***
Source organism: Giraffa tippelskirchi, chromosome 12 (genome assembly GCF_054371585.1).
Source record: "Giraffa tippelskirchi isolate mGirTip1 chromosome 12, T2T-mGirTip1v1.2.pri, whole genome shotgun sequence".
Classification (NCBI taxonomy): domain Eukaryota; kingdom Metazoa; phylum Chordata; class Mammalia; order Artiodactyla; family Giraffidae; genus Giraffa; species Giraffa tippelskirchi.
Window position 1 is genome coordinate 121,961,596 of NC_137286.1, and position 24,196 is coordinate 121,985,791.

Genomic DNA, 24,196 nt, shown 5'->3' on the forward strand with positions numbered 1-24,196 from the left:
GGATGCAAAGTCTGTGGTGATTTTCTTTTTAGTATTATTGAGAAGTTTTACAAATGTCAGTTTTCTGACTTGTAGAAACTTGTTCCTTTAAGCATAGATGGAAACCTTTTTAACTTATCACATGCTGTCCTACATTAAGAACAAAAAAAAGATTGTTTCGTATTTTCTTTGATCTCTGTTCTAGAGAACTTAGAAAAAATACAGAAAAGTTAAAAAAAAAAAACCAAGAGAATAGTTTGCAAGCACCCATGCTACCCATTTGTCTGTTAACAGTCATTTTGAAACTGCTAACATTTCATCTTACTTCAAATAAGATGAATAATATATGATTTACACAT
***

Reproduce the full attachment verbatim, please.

Source organism: Giraffa tippelskirchi, chromosome 12 (genome assembly GCF_054371585.1).
Source record: "Giraffa tippelskirchi isolate mGirTip1 chromosome 12, T2T-mGirTip1v1.2.pri, whole genome shotgun sequence".
Classification (NCBI taxonomy): domain Eukaryota; kingdom Metazoa; phylum Chordata; class Mammalia; order Artiodactyla; family Giraffidae; genus Giraffa; species Giraffa tippelskirchi.
Window position 1 is genome coordinate 121,961,596 of NC_137286.1, and position 24,196 is coordinate 121,985,791.

Genomic DNA, 24,196 nt, shown 5'->3' on the forward strand with positions numbered 1-24,196 from the left:
GGATGCAAAGTCTGTGGTGATTTTCTTTTTAGTATTATTGAGAAGTTTTACAAATGTCAGTTTTCTGACTTGTAGAAACTTGTTCCTTTAAGCATAGATGGAAACCTTTTTAACTTATCACATGCTGTCCTACATTAAGAACAAAAAAAAGATTGTTTCGTATTTTCTTTGATCTCTGTTCTAGAGAACTTAGAAAAAATACAGAAAAGTTAAAAAAAAAAAACCAAGAGAATAGTTTGCAAGCACCCATGCTACCCATTTGTCTGTTAACAGTCATTTTGAAACTGCTAACATTTCATCTTACTTCAAATAAGATGAATAATATATGATTTACACAT